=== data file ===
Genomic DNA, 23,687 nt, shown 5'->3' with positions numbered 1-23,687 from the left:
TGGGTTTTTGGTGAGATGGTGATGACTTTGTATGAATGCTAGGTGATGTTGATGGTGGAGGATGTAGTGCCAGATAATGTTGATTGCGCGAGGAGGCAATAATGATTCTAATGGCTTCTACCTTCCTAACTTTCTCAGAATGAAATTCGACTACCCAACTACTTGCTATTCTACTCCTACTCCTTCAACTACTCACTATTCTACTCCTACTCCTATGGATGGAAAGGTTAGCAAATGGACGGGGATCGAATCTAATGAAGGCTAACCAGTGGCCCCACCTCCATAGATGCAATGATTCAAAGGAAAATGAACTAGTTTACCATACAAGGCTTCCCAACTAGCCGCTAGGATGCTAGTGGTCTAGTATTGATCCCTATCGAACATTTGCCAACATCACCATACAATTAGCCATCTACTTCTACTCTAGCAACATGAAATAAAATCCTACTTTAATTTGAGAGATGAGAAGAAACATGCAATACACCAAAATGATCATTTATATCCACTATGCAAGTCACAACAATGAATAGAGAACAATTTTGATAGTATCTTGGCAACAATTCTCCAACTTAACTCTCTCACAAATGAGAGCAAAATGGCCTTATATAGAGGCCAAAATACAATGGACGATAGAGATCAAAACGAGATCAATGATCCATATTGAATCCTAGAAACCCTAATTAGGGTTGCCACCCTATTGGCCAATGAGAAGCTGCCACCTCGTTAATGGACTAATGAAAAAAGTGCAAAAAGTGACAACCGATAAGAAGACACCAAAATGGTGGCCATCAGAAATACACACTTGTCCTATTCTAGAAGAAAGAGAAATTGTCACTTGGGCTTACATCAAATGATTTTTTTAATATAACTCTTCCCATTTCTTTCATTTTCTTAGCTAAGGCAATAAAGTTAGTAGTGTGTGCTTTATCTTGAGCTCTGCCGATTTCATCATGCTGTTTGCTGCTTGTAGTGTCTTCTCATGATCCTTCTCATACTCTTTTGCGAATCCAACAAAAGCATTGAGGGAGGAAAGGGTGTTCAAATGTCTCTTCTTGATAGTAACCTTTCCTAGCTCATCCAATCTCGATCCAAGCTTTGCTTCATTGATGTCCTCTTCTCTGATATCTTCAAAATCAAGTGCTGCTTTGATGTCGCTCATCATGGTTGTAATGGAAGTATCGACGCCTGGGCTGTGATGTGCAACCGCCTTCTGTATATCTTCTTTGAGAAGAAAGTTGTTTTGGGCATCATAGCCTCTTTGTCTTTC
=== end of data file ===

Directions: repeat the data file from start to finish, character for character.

Genomic DNA, 23,687 nt, shown 5'->3' with positions numbered 1-23,687 from the left:
TGGGTTTTTGGTGAGATGGTGATGACTTTGTATGAATGCTAGGTGATGTTGATGGTGGAGGATGTAGTGCCAGATAATGTTGATTGCGCGAGGAGGCAATAATGATTCTAATGGCTTCTACCTTCCTAACTTTCTCAGAATGAAATTCGACTACCCAACTACTTGCTATTCTACTCCTACTCCTTCAACTACTCACTATTCTACTCCTACTCCTATGGATGGAAAGGTTAGCAAATGGACGGGGATCGAATCTAATGAAGGCTAACCAGTGGCCCCACCTCCATAGATGCAATGATTCAAAGGAAAATGAACTAGTTTACCATACAAGGCTTCCCAACTAGCCGCTAGGATGCTAGTGGTCTAGTATTGATCCCTATCGAACATTTGCCAACATCACCATACAATTAGCCATCTACTTCTACTCTAGCAACATGAAATAAAATCCTACTTTAATTTGAGAGATGAGAAGAAACATGCAATACACCAAAATGATCATTTATATCCACTATGCAAGTCACAACAATGAATAGAGAACAATTTTGATAGTATCTTGGCAACAATTCTCCAACTTAACTCTCTCACAAATGAGAGCAAAATGGCCTTATATAGAGGCCAAAATACAATGGACGATAGAGATCAAAACGAGATCAATGATCCATATTGAATCCTAGAAACCCTAATTAGGGTTGCCACCCTATTGGCCAATGAGAAGCTGCCACCTCGTTAATGGACTAATGAAAAAAGTGCAAAAAGTGACAACCGATAAGAAGACACCAAAATGGTGGCCATCAGAAATACACACTTGTCCTATTCTAGAAGAAAGAGAAATTGTCACTTGGGCTTACATCAAATGATTTTTTTAATATAACTCTTCCCATTTCTTTCATTTTCTTAGCTAAGGCAATAAAGTTAGTAGTGTGTGCTTTATCTTGAGCTCTGCCGATTTCATCATGCTGTTTGCTGCTTGTAGTGTCTTCTCATGATCCTTCTCATACTCTTTTGCGAATCCAACAAAAGCATTGAGGGAGGAAAGGGTGTTCAAATGTCTCTTCTTGATAGTAACCTTTCCTAGCTCATCCAATCTCGATCCAAGCTTTGCTTCATTGATGTCCTCTTCTCTGATATCTTCAAAATCAAGTGCTGCTTTGATGTCGCTCATCATGGTTGTAATGGAAGTATCGACGCCTGGGCTGTGATGTGCAACCGCCTTCTGTATATCTTCTTTGAGAAGAAAGTTGTTTTGGGCATCATAGCCTCTTTGTCTTTC